• Time limitations on civil actions for child abuse victims to be removed
• Implementing Betrayal of Trust
• Napthine Government building a safer Victoria
A re-elected Napthine Coalition Government will remove all limitation periods for civil claims by victims of criminal child abuse.
Attorney-General Robert Clark said the reforms would deliver on the Government’s pledge to remove inappropriate time limitations and impediments so as to allow victims of criminal child abuse to bring civil proceedings to seek compensation.
“These reforms will mean that perpetrators, and those who have allowed abuse to occur, can no longer hide behind limitation periods to escape liability for the harm they have caused,” Mr Clark said.
Mr Clark said the Family and Community Development Committee’s Betrayal of Trust report identified limitation periods as a major potential barrier to survivors of criminal child abuse obtaining compensation for the harm they have suffered. The report recommended that criminal child abuse be excluded from the operation of statutory limitation periods.
“As the Betrayal of Trust report shows, the effects of childhood sexual abuse can be lifelong and many victims are only able to come forward many years later. The law should allow for this, not penalise victims for it,” Mr Clark said.
“Arbitrary time limits cannot apply fairly in these circumstances, and this legislation will remove them.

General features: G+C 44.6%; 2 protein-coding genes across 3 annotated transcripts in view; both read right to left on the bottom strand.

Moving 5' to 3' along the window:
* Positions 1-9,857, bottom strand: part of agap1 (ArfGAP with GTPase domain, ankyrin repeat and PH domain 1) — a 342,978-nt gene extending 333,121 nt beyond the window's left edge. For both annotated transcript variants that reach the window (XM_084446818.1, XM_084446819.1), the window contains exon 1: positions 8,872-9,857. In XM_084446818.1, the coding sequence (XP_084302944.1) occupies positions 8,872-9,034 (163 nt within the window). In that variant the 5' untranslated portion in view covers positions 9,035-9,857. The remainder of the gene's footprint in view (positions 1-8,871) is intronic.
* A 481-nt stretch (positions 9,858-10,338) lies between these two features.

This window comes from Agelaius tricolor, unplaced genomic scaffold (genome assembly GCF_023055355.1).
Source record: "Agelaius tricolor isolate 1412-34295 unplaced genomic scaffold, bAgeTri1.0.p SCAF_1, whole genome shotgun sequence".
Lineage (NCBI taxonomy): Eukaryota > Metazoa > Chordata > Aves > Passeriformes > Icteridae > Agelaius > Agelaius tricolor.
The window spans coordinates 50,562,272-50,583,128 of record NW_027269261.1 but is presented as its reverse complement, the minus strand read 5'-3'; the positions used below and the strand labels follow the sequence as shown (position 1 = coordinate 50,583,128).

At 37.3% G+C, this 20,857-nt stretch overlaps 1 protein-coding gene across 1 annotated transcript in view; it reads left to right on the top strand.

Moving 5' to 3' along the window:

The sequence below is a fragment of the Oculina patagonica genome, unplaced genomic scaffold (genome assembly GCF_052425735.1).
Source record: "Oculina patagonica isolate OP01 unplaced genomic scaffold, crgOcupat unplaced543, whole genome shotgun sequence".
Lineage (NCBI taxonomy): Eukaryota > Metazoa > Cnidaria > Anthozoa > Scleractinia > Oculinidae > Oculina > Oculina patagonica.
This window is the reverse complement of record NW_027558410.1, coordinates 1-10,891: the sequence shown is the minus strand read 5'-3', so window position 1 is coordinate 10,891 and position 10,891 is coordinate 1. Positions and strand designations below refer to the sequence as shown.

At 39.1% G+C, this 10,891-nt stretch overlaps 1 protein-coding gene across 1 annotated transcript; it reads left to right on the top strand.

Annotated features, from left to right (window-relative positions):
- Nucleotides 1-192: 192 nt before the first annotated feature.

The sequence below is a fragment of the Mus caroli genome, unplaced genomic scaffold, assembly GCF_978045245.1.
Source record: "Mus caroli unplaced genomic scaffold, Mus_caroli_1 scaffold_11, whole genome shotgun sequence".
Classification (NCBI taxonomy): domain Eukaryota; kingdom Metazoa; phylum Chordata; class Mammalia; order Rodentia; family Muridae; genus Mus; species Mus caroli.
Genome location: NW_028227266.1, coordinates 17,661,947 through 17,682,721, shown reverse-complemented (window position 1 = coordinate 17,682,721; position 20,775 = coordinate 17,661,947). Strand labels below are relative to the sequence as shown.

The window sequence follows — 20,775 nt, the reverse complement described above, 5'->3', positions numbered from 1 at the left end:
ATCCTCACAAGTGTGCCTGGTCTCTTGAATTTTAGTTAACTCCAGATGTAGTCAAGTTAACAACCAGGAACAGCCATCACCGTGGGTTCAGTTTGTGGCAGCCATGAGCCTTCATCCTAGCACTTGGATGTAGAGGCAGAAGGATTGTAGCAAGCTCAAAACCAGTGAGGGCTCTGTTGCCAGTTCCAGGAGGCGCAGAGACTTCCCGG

“Under these changes, survivors of criminal child abuse will be able to commence legal action knowing that a time limitation period will not be able to be used by a defendant to knock their claim out of court.”
Mr Clark said the reform would lift time limitation periods for all criminal child abuse, whether physical abuse or sexual abuse.
“Physical and sexual abuse do not always occur in isolation, and the effects of both can be devastating. These changes will allow victims to seek compensation for both,” Mr Clark said.
Limitation periods apply under the Limitation of Actions Act 1958 to set time limits within which proceedings for different civil actions must be commenced. If proceedings are brought outside a limitation period, a claimant can be barred from obtaining a remedy unless the court gives permission for the claim to be brought. Under the reforms, claims arising from criminal child abuse will be excluded from these limitation periods.
The changes will not affect the inherent powers of the courts to control or dismiss proceedings where a court determines that a fair hearing of a matter is impossible in all the circumstances of the case. However, any such decision will be a matter for the court in the exercise of the court’s discretion in the best interests of justice, and will not occur through any exercise of right by a defendant.
Mr Clark said the effects of criminal child abuse were not always confined to the primary victim, but can extend to dependants such as family members. Accordingly, the reform will also remove the ‘long stop’ limitation period where a dependant of a deceased victim of criminal child abuse wishes to bring an action for wrongful death. This “long stop” prevents a claim being brought more than 12 years after the victim’s death.